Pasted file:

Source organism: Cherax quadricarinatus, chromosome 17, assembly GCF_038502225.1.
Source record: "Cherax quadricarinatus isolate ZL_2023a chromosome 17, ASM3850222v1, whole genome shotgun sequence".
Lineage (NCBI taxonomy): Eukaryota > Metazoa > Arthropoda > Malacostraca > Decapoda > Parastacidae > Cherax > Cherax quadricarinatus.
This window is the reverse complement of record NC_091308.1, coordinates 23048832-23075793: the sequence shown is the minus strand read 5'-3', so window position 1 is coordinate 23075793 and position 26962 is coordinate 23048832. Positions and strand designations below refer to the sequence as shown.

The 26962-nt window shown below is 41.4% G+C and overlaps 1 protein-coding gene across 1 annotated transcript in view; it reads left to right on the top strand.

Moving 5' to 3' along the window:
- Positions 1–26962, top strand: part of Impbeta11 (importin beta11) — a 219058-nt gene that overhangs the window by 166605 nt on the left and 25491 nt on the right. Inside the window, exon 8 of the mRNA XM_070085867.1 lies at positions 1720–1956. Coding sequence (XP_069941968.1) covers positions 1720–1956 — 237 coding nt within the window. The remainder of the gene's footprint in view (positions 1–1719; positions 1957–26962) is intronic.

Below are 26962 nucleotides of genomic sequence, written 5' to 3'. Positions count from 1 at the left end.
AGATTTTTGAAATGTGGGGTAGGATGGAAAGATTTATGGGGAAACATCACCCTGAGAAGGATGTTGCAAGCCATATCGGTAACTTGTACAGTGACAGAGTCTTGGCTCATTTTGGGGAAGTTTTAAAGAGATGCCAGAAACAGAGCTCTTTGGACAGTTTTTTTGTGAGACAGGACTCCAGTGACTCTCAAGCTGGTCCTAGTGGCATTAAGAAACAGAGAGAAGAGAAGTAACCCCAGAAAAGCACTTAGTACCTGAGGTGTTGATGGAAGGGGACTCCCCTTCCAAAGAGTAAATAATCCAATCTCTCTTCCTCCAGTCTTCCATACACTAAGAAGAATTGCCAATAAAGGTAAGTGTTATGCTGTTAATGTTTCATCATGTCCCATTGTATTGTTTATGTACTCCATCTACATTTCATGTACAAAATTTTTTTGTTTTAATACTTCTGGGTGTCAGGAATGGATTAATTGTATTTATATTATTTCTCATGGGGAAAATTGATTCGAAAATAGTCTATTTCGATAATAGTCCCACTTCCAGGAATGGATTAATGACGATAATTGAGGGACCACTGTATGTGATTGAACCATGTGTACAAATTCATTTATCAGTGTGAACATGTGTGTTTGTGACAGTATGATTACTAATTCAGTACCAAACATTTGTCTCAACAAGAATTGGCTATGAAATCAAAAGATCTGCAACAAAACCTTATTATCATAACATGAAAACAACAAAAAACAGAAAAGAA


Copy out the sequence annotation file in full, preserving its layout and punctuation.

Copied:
Source organism: Cherax quadricarinatus, chromosome 17, assembly GCF_038502225.1.
Source record: "Cherax quadricarinatus isolate ZL_2023a chromosome 17, ASM3850222v1, whole genome shotgun sequence".
Lineage (NCBI taxonomy): Eukaryota > Metazoa > Arthropoda > Malacostraca > Decapoda > Parastacidae > Cherax > Cherax quadricarinatus.
This window is the reverse complement of record NC_091308.1, coordinates 23048832-23075793: the sequence shown is the minus strand read 5'-3', so window position 1 is coordinate 23075793 and position 26962 is coordinate 23048832. Positions and strand designations below refer to the sequence as shown.

The 26962-nt window shown below is 41.4% G+C and overlaps 1 protein-coding gene across 1 annotated transcript in view; it reads left to right on the top strand.

Moving 5' to 3' along the window:
- Positions 1–26962, top strand: part of Impbeta11 (importin beta11) — a 219058-nt gene that overhangs the window by 166605 nt on the left and 25491 nt on the right. Inside the window, exon 8 of the mRNA XM_070085867.1 lies at positions 1720–1956. Coding sequence (XP_069941968.1) covers positions 1720–1956 — 237 coding nt within the window. The remainder of the gene's footprint in view (positions 1–1719; positions 1957–26962) is intronic.

Below are 26962 nucleotides of genomic sequence, written 5' to 3'. Positions count from 1 at the left end.
AGATTTTTGAAATGTGGGGTAGGATGGAAAGATTTATGGGGAAACATCACCCTGAGAAGGATGTTGCAAGCCATATCGGTAACTTGTACAGTGACAGAGTCTTGGCTCATTTTGGGGAAGTTTTAAAGAGATGCCAGAAACAGAGCTCTTTGGACAGTTTTTTTGTGAGACAGGACTCCAGTGACTCTCAAGCTGGTCCTAGTGGCATTAAGAAACAGAGAGAAGAGAAGTAACCCCAGAAAAGCACTTAGTACCTGAGGTGTTGATGGAAGGGGACTCCCCTTCCAAAGAGTAAATAATCCAATCTCTCTTCCTCCAGTCTTCCATACACTAAGAAGAATTGCCAATAAAGGTAAGTGTTATGCTGTTAATGTTTCATCATGTCCCATTGTATTGTTTATGTACTCCATCTACATTTCATGTACAAAATTTTTTTGTTTTAATACTTCTGGGTGTCAGGAATGGATTAATTGTATTTATATTATTTCTCATGGGGAAAATTGATTCGAAAATAGTCTATTTCGATAATAGTCCCACTTCCAGGAATGGATTAATGACGATAATTGAGGGACCACTGTATGTGATTGAACCATGTGTACAAATTCATTTATCAGTGTGAACATGTGTGTTTGTGACAGTATGATTACTAATTCAGTACCAAACATTTGTCTCAACAAGAATTGGCTATGAAATCAAAAGATCTGCAACAAAACCTTATTATCATAACATGAAAACAACAAAAAACAGAAAAGAA